In this paper, the generation of relativistic electron mirrors (REM) and the reflection of an ultra-short laser off the mirrors are discussed, applying two-dimension particle-in-cell simulations. REMs with ultra-high acceleration and expanding velocity can be produced from a solid nanofoil illuminated normally by an ultra-intense femtosecond laser pulse with a sharp rising edge. Chirped attosecond pulse can be produced through the reflection of a counter-propagating probe laser off the accelerating REM. In the electron moving frame, the plasma frequency of the REM keeps decreasing due to its rapid expansion. The laser frequency, on the contrary, keeps increasing due to the acceleration of REM and the relativistic Doppler shift from the lab frame to the electron moving frame. Within an ultra-short time interval, the two frequencies will be equal in the electron moving frame, which leads to the resonance between laser and REM. The reflected radiation near this interval and corresponding spectra will be amplified due to the resonance. Through adjusting the arriving time of the probe laser, a certain part of the reflected field could be selectively amplified or depressed, leading to the selective adjustment of the corresponding spectra.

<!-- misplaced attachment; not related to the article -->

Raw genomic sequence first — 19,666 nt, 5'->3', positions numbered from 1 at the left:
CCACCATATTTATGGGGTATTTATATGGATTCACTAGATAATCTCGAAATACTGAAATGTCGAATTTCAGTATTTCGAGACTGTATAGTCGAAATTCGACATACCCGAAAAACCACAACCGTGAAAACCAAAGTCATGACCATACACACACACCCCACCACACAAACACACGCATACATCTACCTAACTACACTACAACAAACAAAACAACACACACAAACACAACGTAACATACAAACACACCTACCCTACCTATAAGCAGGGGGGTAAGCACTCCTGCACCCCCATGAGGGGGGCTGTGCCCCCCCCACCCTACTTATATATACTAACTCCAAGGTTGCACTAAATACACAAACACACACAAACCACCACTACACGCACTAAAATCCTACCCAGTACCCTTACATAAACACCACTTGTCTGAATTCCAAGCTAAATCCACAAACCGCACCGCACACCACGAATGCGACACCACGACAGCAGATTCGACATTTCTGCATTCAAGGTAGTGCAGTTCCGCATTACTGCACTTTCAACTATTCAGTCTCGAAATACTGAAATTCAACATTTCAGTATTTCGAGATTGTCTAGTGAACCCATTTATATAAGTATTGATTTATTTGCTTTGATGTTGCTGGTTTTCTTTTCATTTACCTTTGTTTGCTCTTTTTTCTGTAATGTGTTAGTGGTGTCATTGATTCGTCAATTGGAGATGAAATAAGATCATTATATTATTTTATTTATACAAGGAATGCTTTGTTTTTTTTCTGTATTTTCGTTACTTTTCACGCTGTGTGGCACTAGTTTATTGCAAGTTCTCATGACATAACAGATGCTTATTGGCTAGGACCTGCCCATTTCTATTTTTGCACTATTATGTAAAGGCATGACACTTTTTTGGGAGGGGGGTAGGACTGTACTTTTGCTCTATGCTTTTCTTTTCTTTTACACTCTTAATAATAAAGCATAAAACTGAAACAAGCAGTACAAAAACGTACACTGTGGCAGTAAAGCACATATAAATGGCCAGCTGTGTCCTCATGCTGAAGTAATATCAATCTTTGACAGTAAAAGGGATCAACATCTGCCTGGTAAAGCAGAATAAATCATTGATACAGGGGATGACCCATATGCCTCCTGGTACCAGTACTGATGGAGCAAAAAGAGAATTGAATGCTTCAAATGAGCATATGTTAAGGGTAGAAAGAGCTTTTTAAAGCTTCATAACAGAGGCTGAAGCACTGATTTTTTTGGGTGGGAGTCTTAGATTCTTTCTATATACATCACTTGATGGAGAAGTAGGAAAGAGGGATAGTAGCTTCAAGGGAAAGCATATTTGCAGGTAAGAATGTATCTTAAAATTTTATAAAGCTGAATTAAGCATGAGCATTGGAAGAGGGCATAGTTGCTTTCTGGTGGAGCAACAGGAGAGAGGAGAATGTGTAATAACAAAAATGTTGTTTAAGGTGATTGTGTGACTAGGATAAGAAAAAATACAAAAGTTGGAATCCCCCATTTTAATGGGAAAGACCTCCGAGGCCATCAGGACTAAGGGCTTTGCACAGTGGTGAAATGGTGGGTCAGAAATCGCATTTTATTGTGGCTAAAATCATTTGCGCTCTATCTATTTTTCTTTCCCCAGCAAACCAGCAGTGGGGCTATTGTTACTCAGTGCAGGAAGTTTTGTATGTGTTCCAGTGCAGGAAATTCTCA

OBJECTIVES/GOALS: Wheezing has been shown to be associated with use of cigarettes, and more recently, electronic nicotine delivery systems (ENDS). This study assessed the association of poly use of tobacco products with wheezing among a national representative sample of US adult current tobacco users. METHODS/STUDY POPULATION: Data from the Population Assessment of Tobacco and Health (PATH) Study Wave 3 (W3) were used. Weighted prevalences of self-reported wheezing and related respiratory symptoms for non-users compared to users of cigarettes, ENDS, cigars, and any combination of these products (poly use of tobacco products) were presented for 28,082 adults. The cross-sectional association of tobacco use with self-reported wheezing and other related respiratory symptoms was assessed using weighted multivariable and ordinal logistic regression with consideration of complex sampling design. RESULTS/ANTICIPATED RESULTS: Most adults who reported on wheezing symptoms did not currently use cigarettes, ENDS or cigars (79%), 15% used cigarettes, 3% used a combination of cigarettes, ENDS and cigars, 1% used ENDS, and 1% used cigars. Significantly higher odds of ever had wheezing or whistling in chest at any time in the past was observed among current cigarette (adjusted OR: 2.62, 95%CI: 2.35, 2.91), ENDS (1.49, 95%CI: 1.14, 1.95), and poly users (2.67, 95%CI: 2.26, 3.16) compared to non-users. No differences were seen for cigar use. Polytobacco use was associated with a higher odds of ever wheezing when compared to ENDS (1.61, 95%CI: 1.19, 2.17) and cigar use (2.87, 95%CI: 1.93, 4.26), but not cigarettes. DISCUSSION/SIGNIFICANCE OF IMPACT: Wheezing is associated with the use of cigarettes, ENDS, or any combination of cigarette, ENDS and cigars likely due to the inhalation of noxious chemicals and gases found in the smoke of cigarettes and ENDS that are likely to increase the odds of experiencing wheezing. CONFLICT OF INTEREST DESCRIPTION: MLG serves as a paid consultant for Johnson & Johnson and has received research grant from Pfizer, manufacturers of smoking cessation medications. The other authors have no conflicts to declare.